The motion also accuses of Hillegas of volunteering wrong information about Halbach’s vehicle without being asked. For instance, he “appears to have misled police when he told them that Ms. Halbach had damaged the front driver’s side of her vehicle months before her disappearance, had filed an insurance claim for that damage and had taken the cash payout without repairing the vehicle,” retired FBI agent, Gregg McCrary, wrote.

Further, Hillegas initially gave authorities a fake name and tried to minimize the seriousness of his previous relationship with Halbach.

“On at least one occasion,” McCrary said, “Mr. Hillegas had misidentified himself as Mr. Kilgus to gain access to the Avery property. Regardless, the authorities allowed Mr. Hillegas multiple entries to the Avery property while it was under police control.”

Halbach’s Deleted Voicemails

Hillegas admitted that he gained access to Halbach’s cellphone account online by guessing her password. He claimed he wanted to print out her phone records. According to expert testimony during Avery’s trial, by Mr. Zimmerman, a Cingular wireless network engineer, several of Halbach’s voicemail messages were likely deleted.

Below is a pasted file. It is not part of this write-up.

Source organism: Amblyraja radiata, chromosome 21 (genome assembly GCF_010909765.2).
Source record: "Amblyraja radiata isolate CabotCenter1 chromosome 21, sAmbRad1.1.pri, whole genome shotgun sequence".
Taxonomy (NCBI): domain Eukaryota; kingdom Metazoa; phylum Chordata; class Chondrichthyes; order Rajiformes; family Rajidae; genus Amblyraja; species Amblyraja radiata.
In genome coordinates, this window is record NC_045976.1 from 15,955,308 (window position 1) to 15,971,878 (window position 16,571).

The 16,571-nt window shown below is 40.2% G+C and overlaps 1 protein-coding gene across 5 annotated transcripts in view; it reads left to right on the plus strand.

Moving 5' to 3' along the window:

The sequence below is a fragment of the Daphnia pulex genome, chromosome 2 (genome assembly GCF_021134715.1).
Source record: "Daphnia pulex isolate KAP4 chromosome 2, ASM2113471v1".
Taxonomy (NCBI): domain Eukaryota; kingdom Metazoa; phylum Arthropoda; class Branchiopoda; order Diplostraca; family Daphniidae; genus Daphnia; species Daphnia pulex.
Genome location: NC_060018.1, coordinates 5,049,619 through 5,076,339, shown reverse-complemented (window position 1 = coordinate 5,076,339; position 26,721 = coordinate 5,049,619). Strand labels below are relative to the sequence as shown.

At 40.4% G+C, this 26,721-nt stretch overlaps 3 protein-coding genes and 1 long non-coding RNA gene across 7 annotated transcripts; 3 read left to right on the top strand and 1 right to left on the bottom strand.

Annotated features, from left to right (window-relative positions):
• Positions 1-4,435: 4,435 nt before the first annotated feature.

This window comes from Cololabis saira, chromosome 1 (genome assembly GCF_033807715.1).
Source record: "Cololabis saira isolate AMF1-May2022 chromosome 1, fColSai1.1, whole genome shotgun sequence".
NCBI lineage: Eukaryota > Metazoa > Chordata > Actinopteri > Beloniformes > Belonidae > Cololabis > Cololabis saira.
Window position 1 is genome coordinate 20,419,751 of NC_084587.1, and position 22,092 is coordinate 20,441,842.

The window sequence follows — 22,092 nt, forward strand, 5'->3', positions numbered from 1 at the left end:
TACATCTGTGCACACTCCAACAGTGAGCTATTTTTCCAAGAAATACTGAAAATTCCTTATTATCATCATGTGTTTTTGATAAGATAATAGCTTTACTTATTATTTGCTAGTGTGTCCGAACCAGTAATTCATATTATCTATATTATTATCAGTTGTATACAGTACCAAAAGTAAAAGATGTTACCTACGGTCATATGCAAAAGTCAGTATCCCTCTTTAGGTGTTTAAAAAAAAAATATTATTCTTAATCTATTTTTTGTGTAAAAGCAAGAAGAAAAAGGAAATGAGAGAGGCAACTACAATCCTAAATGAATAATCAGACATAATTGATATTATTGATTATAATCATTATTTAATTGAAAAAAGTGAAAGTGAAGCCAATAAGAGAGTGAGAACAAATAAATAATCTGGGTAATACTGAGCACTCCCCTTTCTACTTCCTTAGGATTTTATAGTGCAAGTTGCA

According to Zellner, the killer deleted messages to delay family and friends from worrying about her and calling the police, which would have likely happened sooner if Halbach, who constantly checked her phone, had a voicemail full of unheard messages. Although Hillegas never admitted to deleting voicemail messages, he did have access to her phone’s password.

“217. The killer wanted as much time as possible before the people close to Ms. Halbach realized she was gone. As she received more and more phone calls, her voice mailbox became full, something uncharacteristic of Ms. Halbach. The killer, who knew the password to her voice mailbox, deleted several of Ms. Halbach’s voice messages to buy himself time before Teresa’s family and friends realized that she was missing and begansearching for her. (Affidavit of Gregg McCrary, P-C Group Exhibit 42, 122).”

Motive: Jealousy